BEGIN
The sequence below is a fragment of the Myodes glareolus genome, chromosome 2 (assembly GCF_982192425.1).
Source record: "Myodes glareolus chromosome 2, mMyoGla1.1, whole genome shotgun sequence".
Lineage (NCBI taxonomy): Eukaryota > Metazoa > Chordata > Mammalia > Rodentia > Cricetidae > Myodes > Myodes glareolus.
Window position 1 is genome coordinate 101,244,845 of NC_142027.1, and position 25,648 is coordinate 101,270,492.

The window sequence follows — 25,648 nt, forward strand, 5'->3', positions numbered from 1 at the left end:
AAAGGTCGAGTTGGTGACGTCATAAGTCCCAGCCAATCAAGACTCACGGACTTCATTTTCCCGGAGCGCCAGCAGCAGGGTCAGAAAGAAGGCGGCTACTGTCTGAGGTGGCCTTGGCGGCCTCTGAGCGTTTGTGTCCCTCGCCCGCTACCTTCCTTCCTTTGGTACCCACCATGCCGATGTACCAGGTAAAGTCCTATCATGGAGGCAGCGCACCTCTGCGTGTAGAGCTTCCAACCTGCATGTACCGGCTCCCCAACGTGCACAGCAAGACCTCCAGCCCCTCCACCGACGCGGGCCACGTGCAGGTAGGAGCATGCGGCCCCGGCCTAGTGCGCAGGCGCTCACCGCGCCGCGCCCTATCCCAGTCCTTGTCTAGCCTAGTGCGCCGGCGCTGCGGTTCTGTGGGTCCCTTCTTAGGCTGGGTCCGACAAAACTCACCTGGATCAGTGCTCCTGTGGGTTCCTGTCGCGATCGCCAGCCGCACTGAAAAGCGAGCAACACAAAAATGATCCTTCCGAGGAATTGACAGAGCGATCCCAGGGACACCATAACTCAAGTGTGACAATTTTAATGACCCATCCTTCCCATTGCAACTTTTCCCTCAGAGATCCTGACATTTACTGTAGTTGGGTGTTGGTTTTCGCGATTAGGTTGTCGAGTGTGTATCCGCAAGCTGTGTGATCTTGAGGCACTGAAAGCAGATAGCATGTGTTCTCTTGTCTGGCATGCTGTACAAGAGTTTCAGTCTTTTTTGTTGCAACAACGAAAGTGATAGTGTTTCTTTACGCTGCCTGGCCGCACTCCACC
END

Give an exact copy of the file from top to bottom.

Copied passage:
The sequence below is a fragment of the Myodes glareolus genome, chromosome 2 (assembly GCF_982192425.1).
Source record: "Myodes glareolus chromosome 2, mMyoGla1.1, whole genome shotgun sequence".
Lineage (NCBI taxonomy): Eukaryota > Metazoa > Chordata > Mammalia > Rodentia > Cricetidae > Myodes > Myodes glareolus.
Window position 1 is genome coordinate 101,244,845 of NC_142027.1, and position 25,648 is coordinate 101,270,492.

The window sequence follows — 25,648 nt, forward strand, 5'->3', positions numbered from 1 at the left end:
AAAGGTCGAGTTGGTGACGTCATAAGTCCCAGCCAATCAAGACTCACGGACTTCATTTTCCCGGAGCGCCAGCAGCAGGGTCAGAAAGAAGGCGGCTACTGTCTGAGGTGGCCTTGGCGGCCTCTGAGCGTTTGTGTCCCTCGCCCGCTACCTTCCTTCCTTTGGTACCCACCATGCCGATGTACCAGGTAAAGTCCTATCATGGAGGCAGCGCACCTCTGCGTGTAGAGCTTCCAACCTGCATGTACCGGCTCCCCAACGTGCACAGCAAGACCTCCAGCCCCTCCACCGACGCGGGCCACGTGCAGGTAGGAGCATGCGGCCCCGGCCTAGTGCGCAGGCGCTCACCGCGCCGCGCCCTATCCCAGTCCTTGTCTAGCCTAGTGCGCCGGCGCTGCGGTTCTGTGGGTCCCTTCTTAGGCTGGGTCCGACAAAACTCACCTGGATCAGTGCTCCTGTGGGTTCCTGTCGCGATCGCCAGCCGCACTGAAAAGCGAGCAACACAAAAATGATCCTTCCGAGGAATTGACAGAGCGATCCCAGGGACACCATAACTCAAGTGTGACAATTTTAATGACCCATCCTTCCCATTGCAACTTTTCCCTCAGAGATCCTGACATTTACTGTAGTTGGGTGTTGGTTTTCGCGATTAGGTTGTCGAGTGTGTATCCGCAAGCTGTGTGATCTTGAGGCACTGAAAGCAGATAGCATGTGTTCTCTTGTCTGGCATGCTGTACAAGAGTTTCAGTCTTTTTTGTTGCAACAACGAAAGTGATAGTGTTTCTTTACGCTGCCTGGCCGCACTCCACC